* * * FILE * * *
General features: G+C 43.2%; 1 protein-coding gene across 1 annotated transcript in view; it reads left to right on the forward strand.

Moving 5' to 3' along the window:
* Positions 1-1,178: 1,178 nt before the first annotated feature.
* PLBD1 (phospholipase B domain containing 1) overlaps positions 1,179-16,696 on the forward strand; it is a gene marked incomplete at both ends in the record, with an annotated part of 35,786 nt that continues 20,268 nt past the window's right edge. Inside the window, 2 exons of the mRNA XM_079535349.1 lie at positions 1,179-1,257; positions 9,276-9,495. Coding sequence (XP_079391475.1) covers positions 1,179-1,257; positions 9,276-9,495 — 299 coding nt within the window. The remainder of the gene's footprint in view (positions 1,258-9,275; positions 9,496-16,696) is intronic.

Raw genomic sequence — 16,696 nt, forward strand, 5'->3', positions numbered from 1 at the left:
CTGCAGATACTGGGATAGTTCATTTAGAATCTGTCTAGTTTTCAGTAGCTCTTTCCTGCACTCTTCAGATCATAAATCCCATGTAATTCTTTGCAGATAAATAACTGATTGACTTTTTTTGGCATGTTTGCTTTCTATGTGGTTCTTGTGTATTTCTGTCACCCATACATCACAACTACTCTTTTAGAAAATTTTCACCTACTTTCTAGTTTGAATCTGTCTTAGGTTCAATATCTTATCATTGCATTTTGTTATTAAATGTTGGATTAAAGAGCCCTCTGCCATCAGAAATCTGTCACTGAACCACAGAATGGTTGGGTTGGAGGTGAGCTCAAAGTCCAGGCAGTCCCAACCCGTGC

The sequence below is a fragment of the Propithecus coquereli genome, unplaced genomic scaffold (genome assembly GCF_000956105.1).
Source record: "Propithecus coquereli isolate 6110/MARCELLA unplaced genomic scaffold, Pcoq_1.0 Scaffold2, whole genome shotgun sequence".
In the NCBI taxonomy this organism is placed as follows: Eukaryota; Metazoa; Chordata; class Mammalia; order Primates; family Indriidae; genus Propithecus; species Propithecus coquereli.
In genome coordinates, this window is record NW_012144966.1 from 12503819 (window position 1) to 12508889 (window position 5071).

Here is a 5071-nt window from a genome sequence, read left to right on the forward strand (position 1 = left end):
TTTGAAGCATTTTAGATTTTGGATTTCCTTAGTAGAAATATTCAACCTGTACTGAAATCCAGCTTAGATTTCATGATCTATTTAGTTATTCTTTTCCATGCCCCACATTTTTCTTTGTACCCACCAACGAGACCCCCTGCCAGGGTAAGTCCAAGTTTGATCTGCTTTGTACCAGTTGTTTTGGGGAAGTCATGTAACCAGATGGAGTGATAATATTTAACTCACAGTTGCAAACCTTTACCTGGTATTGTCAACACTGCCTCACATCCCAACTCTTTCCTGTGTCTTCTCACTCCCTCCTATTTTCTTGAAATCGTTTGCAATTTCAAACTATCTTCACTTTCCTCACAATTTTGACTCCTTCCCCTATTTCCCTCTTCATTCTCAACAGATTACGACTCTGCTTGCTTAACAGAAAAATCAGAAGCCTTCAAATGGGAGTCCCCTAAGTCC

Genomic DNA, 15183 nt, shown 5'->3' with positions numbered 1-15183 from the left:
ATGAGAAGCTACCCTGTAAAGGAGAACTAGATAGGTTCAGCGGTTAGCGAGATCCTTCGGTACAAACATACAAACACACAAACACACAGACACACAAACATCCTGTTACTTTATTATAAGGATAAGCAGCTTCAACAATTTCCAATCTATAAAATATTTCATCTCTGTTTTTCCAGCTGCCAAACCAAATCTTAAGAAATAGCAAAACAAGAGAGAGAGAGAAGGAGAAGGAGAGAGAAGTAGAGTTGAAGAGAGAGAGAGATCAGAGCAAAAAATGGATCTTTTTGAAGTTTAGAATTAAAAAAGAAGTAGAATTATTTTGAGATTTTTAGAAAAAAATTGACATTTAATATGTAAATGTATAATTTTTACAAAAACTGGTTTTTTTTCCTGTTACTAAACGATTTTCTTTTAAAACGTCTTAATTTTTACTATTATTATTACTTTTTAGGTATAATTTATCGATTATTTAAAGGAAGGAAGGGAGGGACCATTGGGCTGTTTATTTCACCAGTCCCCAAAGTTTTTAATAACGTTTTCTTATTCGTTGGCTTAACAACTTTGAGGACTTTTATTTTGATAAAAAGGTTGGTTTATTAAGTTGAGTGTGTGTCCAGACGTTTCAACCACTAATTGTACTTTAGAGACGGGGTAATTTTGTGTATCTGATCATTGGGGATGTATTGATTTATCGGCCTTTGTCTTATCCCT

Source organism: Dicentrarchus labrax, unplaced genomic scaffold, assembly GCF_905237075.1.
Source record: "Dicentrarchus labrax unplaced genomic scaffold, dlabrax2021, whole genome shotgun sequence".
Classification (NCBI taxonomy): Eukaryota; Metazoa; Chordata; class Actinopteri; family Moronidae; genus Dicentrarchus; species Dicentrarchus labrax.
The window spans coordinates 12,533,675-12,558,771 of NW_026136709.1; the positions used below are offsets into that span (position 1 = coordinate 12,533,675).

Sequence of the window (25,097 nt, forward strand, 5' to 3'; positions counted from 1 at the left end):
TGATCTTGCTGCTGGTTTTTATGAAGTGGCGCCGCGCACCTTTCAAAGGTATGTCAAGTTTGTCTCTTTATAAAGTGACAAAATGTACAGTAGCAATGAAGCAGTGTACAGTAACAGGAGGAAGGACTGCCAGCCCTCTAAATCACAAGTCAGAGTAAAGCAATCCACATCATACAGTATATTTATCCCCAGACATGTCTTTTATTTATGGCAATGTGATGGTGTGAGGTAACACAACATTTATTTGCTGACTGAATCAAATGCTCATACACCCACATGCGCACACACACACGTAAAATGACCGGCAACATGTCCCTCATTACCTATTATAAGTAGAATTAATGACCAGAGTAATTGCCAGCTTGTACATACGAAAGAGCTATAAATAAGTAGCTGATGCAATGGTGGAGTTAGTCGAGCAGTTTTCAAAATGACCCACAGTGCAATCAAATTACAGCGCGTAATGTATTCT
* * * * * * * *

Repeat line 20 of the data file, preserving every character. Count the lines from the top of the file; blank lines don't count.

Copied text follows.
TGATCTTGCTGCTGGTTTTTATGAAGTGGCGCCGCGCACCTTTCAAAGGTATGTCAAGTTTGTCTCTTTATAAAGTGACAAAATGTACAGTAGCAATGAAGCAGTGTACAGTAACAGGAGGAAGGACTGCCAGCCCTCTAAATCACAAGTCAGAGTAAAGCAATCCACATCATACAGTATATTTATCCCCAGACATGTCTTTTATTTATGGCAATGTGATGGTGTGAGGTAACACAACATTTATTTGCTGACTGAATCAAATGCTCATACACCCACATGCGCACACACACACGTAAAATGACCGGCAACATGTCCCTCATTACCTATTATAAGTAGAATTAATGACCAGAGTAATTGCCAGCTTGTACATACGAAAGAGCTATAAATAAGTAGCTGATGCAATGGTGGAGTTAGTCGAGCAGTTTTCAAAATGACCCACAGTGCAATCAAATTACAGCGCGTAATGTATTCT